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Louis Hennepin
A painting of Father Louis Hennepin discovering Saint Anthony Falls.

Father Louis Hennepin, O.F.M. baptized Antoine, (12 May 1626 – c. 1705) was a Catholic priest and missionary of the Franciscan Recollect order (French: Récollets) and an explorer of the interior of North America.

Hennepin was born in Ath in the Spanish Netherlands (now in the province of Hainaut, Belgium). In 1659 Béthune, the town where he lived, was captured by the army of Louis XIV of France.

At the request of Louis XIV the Récollets sent four missionaries to New France in May 1675, including Hennepin, accompanied by René Robert Cavelier, Sieur de la Salle. In 1678 Hennepin was ordered by his provincial superior to accompany La Salle on a voyage to explore the western part of New France. Hennepin was 39 when he sailed in 1679 with La Salle from Canada through the Great Lakes aboard Le Griffon to explore the unknown West. Local historians credit the Franciscan Recollect friar with being the first European to step ashore at the site of present-day Hannibal, Missouri.[1]

Two great waterfalls were brought to the world's attention by Louis Hennepin: Niagara Falls, with the most voluminous flow of any in North America, and the Saint Anthony Falls in what is now Minneapolis, the only waterfall on the Mississippi River.

Hennepin never returned to North America and died in Rome.


Named after Hennepin


Most places named after Hennepin are found in the United States:

The few places outside the United States are found in Canada, all in Niagara Falls, Ontario:

  • Father Hennepin Separate School
  • Ontario Historical Plaque at Murray Avenue and Niagara River Parkway
  • Hennepin Room at Sheraton Fallsview

Pop culture references to Hennepin

The final track on the 2006 album 13 by Brian Setzer is entitled "The Hennepin Avenue Bridge." Its lyrics tell a fictitious story of Fr. Hennepin and his leap from the Hennepin Avenue Bridge over the Mississippi River.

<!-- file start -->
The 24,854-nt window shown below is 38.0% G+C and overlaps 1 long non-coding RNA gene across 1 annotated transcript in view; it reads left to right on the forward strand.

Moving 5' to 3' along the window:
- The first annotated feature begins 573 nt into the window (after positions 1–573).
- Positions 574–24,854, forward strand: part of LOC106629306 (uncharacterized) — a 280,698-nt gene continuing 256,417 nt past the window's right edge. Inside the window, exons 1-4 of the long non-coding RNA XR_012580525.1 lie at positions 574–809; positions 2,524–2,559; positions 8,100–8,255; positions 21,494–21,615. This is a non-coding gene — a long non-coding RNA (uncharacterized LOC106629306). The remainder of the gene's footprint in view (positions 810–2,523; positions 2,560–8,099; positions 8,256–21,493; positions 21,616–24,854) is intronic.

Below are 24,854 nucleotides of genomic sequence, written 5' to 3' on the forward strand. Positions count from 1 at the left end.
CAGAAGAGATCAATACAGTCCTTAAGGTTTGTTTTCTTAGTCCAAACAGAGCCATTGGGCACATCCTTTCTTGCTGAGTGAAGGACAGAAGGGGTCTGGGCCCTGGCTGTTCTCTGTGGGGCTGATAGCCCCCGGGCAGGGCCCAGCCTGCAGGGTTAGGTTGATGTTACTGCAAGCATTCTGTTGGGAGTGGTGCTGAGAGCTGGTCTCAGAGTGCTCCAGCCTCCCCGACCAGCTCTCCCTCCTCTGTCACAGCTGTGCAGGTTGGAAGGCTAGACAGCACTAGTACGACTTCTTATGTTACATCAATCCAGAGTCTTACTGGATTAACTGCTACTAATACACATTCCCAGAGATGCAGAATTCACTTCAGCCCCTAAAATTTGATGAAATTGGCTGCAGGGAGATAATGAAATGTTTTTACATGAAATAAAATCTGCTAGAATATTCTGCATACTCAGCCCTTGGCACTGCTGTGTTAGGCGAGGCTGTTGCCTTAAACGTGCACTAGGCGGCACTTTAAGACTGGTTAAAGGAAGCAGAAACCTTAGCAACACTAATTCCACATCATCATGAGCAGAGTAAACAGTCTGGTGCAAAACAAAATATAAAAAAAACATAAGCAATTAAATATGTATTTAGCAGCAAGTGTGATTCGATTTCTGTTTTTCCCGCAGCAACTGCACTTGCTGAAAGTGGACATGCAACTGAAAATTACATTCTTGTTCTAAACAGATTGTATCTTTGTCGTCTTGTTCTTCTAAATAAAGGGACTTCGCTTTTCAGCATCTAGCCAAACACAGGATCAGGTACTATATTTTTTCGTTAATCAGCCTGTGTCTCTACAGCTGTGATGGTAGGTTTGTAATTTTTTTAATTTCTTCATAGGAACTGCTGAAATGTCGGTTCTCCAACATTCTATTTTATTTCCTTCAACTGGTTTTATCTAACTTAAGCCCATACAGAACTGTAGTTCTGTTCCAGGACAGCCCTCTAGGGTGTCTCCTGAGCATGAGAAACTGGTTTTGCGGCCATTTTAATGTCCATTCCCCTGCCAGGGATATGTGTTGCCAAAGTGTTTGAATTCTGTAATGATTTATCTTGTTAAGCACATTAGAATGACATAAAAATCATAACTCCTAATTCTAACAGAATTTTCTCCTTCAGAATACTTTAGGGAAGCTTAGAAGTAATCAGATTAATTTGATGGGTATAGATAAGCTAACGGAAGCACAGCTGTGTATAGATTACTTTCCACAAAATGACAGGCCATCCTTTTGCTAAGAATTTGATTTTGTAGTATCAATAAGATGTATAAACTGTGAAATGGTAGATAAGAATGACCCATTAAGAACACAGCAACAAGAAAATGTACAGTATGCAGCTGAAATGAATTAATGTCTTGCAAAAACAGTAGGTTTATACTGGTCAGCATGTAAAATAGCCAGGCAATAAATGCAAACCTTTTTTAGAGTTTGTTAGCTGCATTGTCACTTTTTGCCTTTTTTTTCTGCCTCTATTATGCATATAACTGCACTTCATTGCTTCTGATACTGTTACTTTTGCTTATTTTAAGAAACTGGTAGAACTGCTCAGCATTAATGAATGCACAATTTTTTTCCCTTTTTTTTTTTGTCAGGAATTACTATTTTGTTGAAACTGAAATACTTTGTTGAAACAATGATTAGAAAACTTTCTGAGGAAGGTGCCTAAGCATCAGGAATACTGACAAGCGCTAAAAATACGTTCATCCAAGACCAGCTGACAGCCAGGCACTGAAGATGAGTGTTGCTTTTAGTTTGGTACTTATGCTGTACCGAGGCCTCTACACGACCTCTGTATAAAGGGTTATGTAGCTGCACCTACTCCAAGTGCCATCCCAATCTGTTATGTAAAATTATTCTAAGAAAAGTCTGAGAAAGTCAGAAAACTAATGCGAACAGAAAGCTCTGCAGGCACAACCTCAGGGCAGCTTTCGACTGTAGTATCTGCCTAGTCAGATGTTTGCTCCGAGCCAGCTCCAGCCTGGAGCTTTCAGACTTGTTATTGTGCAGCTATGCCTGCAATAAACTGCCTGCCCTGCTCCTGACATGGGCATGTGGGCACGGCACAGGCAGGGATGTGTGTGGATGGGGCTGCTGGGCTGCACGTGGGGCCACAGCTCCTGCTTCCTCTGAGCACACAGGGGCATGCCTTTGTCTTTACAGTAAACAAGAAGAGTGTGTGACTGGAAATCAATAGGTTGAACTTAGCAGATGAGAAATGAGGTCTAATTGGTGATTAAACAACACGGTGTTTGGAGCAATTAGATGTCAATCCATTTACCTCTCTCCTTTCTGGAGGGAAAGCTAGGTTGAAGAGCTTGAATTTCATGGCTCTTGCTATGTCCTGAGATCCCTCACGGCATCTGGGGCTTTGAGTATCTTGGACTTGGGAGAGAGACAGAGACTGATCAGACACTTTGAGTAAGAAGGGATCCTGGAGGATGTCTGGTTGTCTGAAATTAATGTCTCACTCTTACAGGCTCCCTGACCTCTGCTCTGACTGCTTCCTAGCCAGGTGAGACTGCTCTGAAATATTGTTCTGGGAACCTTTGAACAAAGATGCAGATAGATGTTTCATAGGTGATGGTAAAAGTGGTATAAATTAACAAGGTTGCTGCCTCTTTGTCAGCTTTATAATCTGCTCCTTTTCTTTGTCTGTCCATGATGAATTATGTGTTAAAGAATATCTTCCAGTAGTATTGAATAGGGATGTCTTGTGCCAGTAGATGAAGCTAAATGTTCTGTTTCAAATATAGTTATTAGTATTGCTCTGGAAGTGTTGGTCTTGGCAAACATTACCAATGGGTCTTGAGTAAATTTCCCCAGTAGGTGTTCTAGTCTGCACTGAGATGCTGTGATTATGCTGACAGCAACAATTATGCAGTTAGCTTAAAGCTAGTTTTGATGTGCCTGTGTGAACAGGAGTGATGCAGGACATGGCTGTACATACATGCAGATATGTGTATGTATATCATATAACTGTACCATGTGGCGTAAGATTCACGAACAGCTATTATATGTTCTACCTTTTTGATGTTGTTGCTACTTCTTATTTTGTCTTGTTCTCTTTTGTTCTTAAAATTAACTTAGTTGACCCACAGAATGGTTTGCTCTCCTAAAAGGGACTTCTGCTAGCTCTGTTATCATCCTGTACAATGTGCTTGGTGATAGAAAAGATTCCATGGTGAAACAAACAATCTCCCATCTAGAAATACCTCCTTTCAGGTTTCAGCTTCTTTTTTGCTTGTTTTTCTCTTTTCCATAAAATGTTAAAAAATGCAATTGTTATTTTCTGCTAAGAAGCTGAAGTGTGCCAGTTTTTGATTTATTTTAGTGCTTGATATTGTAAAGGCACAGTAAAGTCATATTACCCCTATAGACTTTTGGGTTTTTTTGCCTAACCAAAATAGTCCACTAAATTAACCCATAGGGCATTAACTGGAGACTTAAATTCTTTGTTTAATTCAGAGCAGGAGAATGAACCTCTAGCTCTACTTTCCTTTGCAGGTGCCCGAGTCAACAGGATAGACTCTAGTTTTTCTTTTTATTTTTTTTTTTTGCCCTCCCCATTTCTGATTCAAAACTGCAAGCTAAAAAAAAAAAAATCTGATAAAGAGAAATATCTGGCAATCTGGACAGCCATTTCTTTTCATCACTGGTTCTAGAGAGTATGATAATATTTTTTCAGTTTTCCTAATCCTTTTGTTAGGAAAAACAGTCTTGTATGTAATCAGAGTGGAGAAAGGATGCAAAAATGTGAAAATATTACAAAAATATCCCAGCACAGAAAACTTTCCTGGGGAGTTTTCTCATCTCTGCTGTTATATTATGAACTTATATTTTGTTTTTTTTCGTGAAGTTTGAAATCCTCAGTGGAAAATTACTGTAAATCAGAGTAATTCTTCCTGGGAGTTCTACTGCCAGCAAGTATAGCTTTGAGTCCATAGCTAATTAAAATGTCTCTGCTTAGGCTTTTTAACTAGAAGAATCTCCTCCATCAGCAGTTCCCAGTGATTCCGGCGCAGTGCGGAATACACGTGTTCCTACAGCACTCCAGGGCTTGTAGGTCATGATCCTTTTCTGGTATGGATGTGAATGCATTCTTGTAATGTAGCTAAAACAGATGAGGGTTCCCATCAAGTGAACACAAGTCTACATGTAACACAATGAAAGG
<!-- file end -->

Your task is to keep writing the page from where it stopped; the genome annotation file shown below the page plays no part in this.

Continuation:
Books by Hennepin

Hennepin is the author of

  • Description de la Louisiane (Paris, 1683),
  • Nouvelle découverte d'un très grand pays situé dans l'Amérique entre le Nouveau-Mexique et la mer glaciale (Utrecht, 1697), and
  • Nouveau voyage d'un pars plus grand que l'Europe (Utrecht, 1698).

The truth of much of Hennepin's accounts has been called into question — or flatly denied — notably by the American historian Francis Parkman. In the words of the 1913 Catholic Encyclopedia:

Hennepin has been denounced by many historians and historical critics as an arrant falsifier. Certain writers have sought to repel this charge by claiming that the erroneous statements are in fact interpolations by other persons. The weight of the evidence is however adverse to such a theory.
Catholic Encyclopedia, 1913


  1. ^ National Geographic Magazine, July-1956, Vol CX-Number 1, pg 135-136
  2. ^ Valerie Olson van Heest, writer and director. (2007). She Died a Hard Death: The Sinking of the Hennepin . [DVD]. Michigan Shipwreck Research Associates.  

External links



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